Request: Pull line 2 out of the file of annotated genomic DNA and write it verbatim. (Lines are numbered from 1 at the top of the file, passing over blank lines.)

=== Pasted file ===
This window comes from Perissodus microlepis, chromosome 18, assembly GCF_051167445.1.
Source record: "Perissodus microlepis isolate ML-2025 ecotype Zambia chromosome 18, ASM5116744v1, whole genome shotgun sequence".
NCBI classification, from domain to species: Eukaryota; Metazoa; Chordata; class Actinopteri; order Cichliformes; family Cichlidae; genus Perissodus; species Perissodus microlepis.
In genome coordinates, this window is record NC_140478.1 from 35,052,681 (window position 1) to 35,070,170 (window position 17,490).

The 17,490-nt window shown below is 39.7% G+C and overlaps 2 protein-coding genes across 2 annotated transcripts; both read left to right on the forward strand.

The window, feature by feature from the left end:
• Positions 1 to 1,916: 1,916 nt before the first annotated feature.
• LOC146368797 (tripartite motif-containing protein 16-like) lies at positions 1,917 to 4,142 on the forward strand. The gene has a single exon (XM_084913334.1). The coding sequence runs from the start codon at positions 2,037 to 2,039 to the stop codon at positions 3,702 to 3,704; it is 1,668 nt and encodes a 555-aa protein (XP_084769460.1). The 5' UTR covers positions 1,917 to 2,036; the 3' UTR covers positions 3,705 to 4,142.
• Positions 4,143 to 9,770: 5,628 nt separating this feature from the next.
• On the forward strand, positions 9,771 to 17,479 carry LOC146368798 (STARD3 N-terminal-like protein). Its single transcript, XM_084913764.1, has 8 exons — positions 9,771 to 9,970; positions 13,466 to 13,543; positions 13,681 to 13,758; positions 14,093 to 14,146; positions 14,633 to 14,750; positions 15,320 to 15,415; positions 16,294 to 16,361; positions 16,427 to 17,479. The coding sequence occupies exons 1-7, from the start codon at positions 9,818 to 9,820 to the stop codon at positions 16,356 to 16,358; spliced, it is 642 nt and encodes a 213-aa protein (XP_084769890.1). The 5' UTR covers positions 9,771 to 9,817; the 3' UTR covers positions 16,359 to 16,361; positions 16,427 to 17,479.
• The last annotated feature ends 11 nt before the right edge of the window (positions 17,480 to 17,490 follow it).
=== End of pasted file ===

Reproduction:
Source record: "Perissodus microlepis isolate ML-2025 ecotype Zambia chromosome 18, ASM5116744v1, whole genome shotgun sequence".